The helmet camera Formula 1 has been trialling at recent events could be fully integrated into its broadcasts of races next season.
Fernando Alonso used the device in free practice at the Belgian Grand Prix before it returned at the Italian Grand Prix with George Russell, who used it in qualifying and the sprint race.
Viewers watched via the F1TV service, which can broadcast live from a locked onboard camera on any car, and were even able to follow the start of the sprint race live from the driver’s eye camera in Russell’s helmet.
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It was not used in the grand prix but the use in competitive sessions marked an escalation in F1’s live experimenting of the technology, which will continue to be used this season with a view to being incorporated on a grander scale next year.
“I’d love to say it was really planned,” F1 executive producer Dean Locke told The Race of the helmet camera’s use in qualifying and the sprint at Monza.
“But this is our sort of testing and development programme and this is very much a version one for it.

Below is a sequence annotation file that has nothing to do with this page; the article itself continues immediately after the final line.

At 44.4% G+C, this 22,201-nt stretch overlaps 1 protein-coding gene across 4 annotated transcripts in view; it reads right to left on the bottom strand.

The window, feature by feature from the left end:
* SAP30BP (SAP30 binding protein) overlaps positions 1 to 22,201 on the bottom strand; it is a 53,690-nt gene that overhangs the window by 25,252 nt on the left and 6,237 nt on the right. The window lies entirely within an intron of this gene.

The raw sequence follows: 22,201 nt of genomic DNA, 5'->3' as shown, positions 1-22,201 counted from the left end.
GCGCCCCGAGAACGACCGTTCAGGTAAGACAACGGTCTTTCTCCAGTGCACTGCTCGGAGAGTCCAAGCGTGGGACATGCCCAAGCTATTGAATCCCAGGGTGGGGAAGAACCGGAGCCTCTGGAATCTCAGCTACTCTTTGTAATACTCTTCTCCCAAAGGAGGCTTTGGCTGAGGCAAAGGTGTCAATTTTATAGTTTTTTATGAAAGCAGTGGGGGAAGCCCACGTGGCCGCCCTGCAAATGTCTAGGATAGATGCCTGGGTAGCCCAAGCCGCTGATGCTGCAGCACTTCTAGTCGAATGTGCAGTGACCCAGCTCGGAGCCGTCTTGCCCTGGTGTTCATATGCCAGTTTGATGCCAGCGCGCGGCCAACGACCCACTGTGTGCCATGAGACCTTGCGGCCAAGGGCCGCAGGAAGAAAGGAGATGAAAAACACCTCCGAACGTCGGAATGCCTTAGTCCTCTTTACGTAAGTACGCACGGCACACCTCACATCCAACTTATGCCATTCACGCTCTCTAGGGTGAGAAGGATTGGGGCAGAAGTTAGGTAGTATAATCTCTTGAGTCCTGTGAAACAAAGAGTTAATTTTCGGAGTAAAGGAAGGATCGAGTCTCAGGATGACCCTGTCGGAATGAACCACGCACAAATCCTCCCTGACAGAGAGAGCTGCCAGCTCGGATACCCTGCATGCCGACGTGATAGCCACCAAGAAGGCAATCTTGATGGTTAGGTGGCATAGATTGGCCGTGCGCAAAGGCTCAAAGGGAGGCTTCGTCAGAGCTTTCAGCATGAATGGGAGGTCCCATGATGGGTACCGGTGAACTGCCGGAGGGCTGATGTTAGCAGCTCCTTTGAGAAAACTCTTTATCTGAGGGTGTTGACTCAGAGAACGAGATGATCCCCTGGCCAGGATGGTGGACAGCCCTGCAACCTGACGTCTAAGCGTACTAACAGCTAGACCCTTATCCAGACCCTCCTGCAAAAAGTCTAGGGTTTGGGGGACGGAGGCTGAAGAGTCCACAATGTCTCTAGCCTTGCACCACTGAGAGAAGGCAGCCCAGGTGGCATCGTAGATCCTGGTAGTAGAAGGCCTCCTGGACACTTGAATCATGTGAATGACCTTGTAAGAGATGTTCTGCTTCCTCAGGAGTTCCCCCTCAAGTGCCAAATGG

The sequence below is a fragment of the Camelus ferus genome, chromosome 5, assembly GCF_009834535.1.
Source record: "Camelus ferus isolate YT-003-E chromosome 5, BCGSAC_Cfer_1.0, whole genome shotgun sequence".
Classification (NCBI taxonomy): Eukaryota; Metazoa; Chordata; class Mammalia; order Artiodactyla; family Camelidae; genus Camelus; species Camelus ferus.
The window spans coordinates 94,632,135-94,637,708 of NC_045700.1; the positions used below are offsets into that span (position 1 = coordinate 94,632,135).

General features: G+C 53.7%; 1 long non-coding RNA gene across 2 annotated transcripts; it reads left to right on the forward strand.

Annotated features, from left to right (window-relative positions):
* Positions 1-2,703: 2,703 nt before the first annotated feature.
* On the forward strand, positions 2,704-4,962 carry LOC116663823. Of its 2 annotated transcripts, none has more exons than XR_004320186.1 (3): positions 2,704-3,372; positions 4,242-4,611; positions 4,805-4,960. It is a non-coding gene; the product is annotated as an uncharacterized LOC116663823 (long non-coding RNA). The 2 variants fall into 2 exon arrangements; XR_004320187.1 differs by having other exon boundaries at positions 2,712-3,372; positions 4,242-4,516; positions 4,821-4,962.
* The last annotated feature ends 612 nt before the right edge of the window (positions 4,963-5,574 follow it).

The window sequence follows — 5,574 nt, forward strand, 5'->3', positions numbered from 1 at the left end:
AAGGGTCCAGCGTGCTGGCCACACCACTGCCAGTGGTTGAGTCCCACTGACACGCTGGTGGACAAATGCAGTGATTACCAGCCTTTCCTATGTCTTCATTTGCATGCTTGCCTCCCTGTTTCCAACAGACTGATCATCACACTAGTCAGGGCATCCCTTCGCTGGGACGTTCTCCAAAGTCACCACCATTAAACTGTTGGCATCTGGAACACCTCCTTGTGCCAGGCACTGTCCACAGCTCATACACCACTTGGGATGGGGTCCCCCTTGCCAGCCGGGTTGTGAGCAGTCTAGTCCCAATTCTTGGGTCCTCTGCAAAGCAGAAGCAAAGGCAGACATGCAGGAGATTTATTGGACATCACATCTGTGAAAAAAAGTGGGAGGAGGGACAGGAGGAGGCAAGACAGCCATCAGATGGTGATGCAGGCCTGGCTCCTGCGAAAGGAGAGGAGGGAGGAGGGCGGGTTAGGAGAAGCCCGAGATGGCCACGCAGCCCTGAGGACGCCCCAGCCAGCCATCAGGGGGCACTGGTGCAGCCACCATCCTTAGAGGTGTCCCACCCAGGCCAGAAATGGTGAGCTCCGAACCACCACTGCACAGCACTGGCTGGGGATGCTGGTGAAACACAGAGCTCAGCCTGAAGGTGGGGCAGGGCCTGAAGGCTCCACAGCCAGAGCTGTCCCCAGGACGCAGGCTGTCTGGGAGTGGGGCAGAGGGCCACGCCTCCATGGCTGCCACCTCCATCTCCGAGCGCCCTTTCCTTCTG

“We always wanted to do it in a race, we always wanted to do it in a sprint and also a qualifying session, actually, because we always felt that’d be quite a powerful tool, certainly when you’ve got a lot of traffic, or they’re building up to that last lap in Q2 or Q3.
“But with the system we have and the way the system is, that is in the hands of the teams to help us to do that until we can get it integrated and fully finished into our systems.
“That’s probably a 2022 element to that. So, we’re just working with the teams very closely to open those opportunities up to do it in the race.”
The new viewpoint is the latest effort to incorporate a driver’s-eye view into F1’s broadcast coverage, a quest that began at Spa in 1994 with a camera worn by Mark Blundell.
As the technology has become more prevalent in other major categories in recent seasons, notably IndyCar and Formula E, so has F1 been working to incorporate it properly.
Significant safety requirements have to be met for helmets to achieve homologation though, which is partly why it has taken so long for the technology to be adopted by F1.
“It’s advancing at a rapid rate and changing all the time,” says Locke of helmet safety.